The Argentine football team’s running average of less than a goal per match in World Cup qualifying play now entering its last round might also be seen as an apt metaphor for the poverty of ideas and debate in the midterm election campaign whose definition is only a fortnight away.
To describe this campaign as confronting the smiling visage of Buenos Aires Governor María Eugenia Vidal with shouts of “Austerity” might be oversimplifying the case but not excessively. And while the Cambiemos ruling coalition can legitimately claim that some of its support stems from its “Let’s Change” label retaining sufficient credibility to inspire hopes of change and thus could be construed as a positive vote of confidence, there should be no illusions about its core impact coming from negative campaigning. A government facing difficult times has gained popularity via a cunning role reversal whereby it reinvents itself as an opposition party – the opposition to a demonised ex-president and senatorial candidate Cristina Fernández de Kirchner, a figure who offers plenty of fire in every sense to justify the smoke and who did only just win the PASO primary in Buenos Aires province.
This topsy-turvy strategy whereby Mrs Fernández de Kirchner is simultaneously President Mauricio Macri’s best candidate and her own worst enemy might well be crowned with electoral success this month but ultimately it is not good news for either the government or a democratic state. Bad news for Macri because if his electoral success continues to hinge on a rival with feet of clay, this will increase the pressure on his government to translate the vague hopes for a better future into effective structural reforms. And these reforms will need to be steered through Congress, which will require complex political engineering to construct a new fabric of alliances.
Beyond the promises of future growth, Cambiemos bases its campaign on a defence of republican institutional values against populism. Their claim is far from bogus – there can be no doubt that populism has proved a serious threat to truly democratic politics in much of the region during the last decade. But at least in this country populism is in sharp decline – if the three Peronist presidential tickets of the 2003 elections polled 63 percent of the vote between them, the various Peronist fragments participating in last August’s PASO totalled 42 percent, thus losing fully a third of their former support.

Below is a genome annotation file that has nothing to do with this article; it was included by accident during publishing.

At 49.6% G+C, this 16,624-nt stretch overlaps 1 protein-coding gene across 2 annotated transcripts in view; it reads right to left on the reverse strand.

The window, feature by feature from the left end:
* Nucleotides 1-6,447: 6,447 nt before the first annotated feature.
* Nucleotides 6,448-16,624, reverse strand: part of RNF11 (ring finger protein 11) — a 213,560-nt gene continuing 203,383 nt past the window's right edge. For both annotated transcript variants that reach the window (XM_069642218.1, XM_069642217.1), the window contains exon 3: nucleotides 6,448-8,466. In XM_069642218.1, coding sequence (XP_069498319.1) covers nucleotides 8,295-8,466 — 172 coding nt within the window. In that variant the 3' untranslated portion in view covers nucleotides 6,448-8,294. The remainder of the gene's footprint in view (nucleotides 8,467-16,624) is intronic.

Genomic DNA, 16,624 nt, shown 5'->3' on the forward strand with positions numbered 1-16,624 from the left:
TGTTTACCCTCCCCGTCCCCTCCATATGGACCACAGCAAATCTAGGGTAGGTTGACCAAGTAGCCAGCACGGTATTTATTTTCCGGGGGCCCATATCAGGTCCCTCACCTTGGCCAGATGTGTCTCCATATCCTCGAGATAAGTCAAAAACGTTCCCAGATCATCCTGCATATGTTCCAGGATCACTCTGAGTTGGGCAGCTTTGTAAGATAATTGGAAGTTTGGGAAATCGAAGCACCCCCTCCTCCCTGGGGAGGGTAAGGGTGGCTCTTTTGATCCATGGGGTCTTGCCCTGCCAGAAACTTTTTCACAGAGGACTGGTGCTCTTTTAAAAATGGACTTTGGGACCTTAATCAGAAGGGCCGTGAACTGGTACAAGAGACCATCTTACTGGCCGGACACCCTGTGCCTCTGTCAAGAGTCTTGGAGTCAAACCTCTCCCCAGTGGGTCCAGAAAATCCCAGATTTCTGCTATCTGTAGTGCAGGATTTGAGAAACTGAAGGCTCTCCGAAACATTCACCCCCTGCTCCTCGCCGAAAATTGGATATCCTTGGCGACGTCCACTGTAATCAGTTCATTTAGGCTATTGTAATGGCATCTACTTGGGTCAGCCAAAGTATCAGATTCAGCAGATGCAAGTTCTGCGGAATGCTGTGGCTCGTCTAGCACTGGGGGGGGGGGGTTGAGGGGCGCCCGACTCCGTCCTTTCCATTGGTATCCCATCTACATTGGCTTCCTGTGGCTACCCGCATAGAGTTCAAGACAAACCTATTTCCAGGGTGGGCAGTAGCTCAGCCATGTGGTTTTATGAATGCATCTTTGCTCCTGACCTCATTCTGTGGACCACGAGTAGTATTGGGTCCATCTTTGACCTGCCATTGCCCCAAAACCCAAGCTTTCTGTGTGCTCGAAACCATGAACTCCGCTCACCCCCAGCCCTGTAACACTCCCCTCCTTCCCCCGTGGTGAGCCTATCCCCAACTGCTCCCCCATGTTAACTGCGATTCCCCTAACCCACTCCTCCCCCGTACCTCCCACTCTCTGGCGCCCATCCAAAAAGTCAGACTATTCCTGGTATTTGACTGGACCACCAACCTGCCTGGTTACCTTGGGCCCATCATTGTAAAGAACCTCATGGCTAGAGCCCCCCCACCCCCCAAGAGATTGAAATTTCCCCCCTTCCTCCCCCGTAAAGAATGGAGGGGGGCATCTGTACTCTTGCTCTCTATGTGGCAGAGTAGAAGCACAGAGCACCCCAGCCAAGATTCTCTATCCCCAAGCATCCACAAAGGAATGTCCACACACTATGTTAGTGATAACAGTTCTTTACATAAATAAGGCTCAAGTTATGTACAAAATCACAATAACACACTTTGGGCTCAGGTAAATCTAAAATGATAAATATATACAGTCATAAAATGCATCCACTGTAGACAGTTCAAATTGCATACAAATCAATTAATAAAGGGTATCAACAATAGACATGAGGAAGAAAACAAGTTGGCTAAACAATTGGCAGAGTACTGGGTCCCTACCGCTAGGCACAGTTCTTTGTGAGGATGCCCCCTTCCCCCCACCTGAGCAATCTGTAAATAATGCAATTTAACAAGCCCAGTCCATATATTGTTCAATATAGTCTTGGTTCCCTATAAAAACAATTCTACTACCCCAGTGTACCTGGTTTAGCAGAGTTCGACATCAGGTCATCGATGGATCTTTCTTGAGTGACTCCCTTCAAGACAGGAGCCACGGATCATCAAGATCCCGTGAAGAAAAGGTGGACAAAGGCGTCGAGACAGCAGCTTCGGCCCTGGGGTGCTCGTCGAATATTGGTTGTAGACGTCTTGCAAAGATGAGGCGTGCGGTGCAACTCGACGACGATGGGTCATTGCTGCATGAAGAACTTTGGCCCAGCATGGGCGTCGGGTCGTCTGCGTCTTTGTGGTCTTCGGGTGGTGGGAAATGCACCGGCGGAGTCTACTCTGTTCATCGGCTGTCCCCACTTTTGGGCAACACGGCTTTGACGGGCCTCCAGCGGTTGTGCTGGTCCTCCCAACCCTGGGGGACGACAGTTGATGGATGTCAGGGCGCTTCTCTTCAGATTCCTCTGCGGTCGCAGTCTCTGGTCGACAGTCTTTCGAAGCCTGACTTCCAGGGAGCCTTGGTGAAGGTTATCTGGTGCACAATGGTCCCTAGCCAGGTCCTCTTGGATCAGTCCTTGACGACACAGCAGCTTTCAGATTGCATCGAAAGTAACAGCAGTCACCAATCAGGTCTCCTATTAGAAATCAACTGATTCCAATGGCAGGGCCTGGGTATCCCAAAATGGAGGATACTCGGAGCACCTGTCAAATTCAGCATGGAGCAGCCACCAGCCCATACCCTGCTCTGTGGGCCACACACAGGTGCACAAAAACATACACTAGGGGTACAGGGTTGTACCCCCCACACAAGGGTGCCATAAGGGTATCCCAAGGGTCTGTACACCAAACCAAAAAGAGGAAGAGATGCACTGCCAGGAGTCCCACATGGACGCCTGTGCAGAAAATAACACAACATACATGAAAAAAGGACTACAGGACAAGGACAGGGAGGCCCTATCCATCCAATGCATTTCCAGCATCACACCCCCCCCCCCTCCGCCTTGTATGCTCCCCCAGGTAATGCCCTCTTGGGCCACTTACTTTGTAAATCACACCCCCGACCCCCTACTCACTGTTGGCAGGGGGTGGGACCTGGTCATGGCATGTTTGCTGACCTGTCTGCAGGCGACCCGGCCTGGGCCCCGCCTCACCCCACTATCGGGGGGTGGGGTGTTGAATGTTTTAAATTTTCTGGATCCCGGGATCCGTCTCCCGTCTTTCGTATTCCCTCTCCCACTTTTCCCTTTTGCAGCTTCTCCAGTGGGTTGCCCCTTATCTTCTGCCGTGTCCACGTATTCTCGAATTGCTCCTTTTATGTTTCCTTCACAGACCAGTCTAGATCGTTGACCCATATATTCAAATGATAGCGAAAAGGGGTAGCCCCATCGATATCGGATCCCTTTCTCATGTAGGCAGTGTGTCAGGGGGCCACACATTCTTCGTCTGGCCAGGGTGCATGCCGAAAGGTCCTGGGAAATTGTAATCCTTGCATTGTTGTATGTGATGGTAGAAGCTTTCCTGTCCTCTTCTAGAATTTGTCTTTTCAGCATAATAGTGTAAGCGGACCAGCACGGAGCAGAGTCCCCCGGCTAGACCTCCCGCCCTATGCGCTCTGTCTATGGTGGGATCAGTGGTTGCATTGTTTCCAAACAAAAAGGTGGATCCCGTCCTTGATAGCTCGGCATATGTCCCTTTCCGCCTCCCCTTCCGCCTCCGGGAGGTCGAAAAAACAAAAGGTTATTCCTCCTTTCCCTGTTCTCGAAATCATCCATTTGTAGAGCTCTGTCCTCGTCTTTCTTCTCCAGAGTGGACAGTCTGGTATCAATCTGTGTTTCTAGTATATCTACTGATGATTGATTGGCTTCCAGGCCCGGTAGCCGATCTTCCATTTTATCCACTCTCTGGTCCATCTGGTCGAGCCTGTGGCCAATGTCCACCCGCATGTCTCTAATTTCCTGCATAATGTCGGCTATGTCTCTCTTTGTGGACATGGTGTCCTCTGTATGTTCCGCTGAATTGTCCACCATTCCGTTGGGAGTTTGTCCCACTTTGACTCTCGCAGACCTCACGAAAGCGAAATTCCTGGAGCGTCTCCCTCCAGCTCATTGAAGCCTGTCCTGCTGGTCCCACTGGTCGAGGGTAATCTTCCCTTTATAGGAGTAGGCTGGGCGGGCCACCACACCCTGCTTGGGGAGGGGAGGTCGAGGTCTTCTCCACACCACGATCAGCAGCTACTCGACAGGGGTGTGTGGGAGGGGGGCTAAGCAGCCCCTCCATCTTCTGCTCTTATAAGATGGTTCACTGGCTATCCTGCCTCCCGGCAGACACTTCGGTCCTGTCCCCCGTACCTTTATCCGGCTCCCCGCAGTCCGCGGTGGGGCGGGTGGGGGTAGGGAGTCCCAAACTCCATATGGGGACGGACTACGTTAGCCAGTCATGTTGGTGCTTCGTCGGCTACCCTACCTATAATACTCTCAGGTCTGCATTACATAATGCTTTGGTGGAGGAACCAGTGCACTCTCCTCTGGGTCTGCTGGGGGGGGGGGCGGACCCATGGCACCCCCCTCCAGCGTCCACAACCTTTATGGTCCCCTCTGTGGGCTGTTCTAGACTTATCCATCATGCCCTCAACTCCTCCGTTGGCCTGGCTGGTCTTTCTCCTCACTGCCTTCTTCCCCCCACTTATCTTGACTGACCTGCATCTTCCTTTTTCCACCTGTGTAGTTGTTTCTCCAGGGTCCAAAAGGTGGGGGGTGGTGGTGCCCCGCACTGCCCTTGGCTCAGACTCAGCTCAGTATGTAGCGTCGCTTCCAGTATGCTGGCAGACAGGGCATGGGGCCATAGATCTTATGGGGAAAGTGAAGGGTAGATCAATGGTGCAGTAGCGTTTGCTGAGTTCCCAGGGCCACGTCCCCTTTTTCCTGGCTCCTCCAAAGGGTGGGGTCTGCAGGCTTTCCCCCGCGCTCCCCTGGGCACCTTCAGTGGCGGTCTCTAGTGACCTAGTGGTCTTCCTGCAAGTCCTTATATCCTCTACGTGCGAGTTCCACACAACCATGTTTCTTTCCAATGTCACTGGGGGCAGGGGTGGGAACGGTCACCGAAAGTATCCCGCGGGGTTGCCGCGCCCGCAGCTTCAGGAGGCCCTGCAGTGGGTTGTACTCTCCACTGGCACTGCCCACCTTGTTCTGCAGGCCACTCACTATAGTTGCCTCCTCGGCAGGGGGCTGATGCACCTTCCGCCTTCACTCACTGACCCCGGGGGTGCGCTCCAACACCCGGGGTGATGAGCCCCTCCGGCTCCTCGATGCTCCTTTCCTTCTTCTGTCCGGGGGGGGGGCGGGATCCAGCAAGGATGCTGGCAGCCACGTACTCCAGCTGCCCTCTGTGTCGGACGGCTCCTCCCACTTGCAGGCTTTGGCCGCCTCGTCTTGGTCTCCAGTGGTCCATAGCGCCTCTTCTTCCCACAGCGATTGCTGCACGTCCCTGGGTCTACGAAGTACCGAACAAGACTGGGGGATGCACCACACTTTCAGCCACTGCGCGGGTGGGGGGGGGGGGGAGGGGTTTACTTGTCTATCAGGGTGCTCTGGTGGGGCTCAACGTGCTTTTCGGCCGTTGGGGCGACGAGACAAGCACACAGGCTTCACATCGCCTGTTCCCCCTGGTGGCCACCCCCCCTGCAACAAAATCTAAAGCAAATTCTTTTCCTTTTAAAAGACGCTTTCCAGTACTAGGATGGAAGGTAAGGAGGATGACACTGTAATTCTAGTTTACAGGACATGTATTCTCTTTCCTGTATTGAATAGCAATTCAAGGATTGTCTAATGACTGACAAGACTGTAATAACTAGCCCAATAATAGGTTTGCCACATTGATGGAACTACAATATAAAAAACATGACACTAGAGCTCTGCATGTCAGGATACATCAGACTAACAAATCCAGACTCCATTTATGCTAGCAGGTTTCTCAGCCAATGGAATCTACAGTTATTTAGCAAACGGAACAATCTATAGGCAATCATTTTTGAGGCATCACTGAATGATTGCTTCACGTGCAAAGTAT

But (and here lies the most serious challenge to democracy) populism is not the only threat. The new political winds might well end up favouring technocracy at the expense of parliamentary democracy – a possibility always latent in a government headed by an engineer with a Cabinet containing several CEOs and running a country requiring drastic structural reforms. If Congress seems too hard to handle, Argentina’s historical experience offers plenty of ways whereby it can be bypassed and democracy transformed into technocracy.
And here we come back to the poverty of the campaign. The onus is on democratic politics to prove its worth – smiling faces and cheap slogans are just not good enough. These elections are exclusively legislative and should be treated as such – for its candidates at least parliamentary politics should not be a means to an end but an end in itself, making its top priority the creation and consolidation of a parliamentary democracy, including a serious party system instead of subordination to one-man (and one-woman) shows. But if reversing the negative trends of World Cup qualifiers in the Andean heights of Ecuador next Tuesday looks difficult, this challenge is even more uphill.